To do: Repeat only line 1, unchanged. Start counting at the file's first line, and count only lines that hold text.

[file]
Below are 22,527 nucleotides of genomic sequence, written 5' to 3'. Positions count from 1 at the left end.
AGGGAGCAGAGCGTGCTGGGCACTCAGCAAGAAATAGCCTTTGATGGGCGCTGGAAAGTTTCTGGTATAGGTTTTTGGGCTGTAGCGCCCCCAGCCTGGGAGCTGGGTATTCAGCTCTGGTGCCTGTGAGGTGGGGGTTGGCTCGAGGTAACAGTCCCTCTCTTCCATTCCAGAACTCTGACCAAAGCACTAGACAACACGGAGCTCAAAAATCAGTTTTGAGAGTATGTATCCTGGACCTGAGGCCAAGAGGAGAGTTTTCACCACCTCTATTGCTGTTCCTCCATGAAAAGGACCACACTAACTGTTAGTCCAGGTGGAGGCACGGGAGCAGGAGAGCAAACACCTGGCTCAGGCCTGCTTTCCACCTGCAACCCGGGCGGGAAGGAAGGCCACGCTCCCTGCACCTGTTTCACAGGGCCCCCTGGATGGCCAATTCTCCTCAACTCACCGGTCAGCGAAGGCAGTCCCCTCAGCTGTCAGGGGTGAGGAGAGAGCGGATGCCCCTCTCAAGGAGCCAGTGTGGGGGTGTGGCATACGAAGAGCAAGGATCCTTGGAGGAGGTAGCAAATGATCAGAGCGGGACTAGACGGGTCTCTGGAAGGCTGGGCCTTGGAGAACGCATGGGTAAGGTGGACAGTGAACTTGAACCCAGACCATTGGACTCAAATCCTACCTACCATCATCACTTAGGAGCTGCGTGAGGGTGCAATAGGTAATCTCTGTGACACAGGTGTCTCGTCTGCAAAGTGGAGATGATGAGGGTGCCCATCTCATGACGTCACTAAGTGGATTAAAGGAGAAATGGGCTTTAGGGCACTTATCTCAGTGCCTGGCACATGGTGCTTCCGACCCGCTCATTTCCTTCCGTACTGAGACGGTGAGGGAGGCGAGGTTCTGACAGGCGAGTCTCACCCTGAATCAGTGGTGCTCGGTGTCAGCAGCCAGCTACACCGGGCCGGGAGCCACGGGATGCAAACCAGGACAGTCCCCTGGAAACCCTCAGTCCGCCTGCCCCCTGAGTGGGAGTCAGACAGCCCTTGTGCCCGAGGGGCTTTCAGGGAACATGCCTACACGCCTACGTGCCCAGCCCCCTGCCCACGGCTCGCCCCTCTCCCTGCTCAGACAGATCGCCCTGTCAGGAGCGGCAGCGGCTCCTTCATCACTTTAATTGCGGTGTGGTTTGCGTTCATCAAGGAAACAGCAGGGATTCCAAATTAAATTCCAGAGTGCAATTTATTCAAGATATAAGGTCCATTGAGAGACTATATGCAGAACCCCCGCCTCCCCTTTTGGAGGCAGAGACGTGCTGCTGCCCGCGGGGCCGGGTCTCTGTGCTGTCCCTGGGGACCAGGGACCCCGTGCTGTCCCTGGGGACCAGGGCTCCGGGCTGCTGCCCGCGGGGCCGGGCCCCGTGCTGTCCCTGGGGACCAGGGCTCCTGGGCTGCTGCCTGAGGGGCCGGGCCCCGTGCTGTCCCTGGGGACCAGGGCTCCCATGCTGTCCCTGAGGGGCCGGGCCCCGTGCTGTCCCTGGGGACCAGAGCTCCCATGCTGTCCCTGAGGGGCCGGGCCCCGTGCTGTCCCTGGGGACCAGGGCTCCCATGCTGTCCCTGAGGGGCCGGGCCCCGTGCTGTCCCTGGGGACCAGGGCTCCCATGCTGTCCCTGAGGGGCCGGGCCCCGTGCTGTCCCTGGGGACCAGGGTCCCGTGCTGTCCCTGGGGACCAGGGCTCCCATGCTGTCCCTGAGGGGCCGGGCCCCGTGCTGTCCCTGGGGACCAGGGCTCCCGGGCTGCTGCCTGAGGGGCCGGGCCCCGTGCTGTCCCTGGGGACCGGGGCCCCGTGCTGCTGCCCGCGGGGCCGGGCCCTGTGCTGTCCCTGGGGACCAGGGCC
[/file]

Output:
Below are 22,527 nucleotides of genomic sequence, written 5' to 3'. Positions count from 1 at the left end.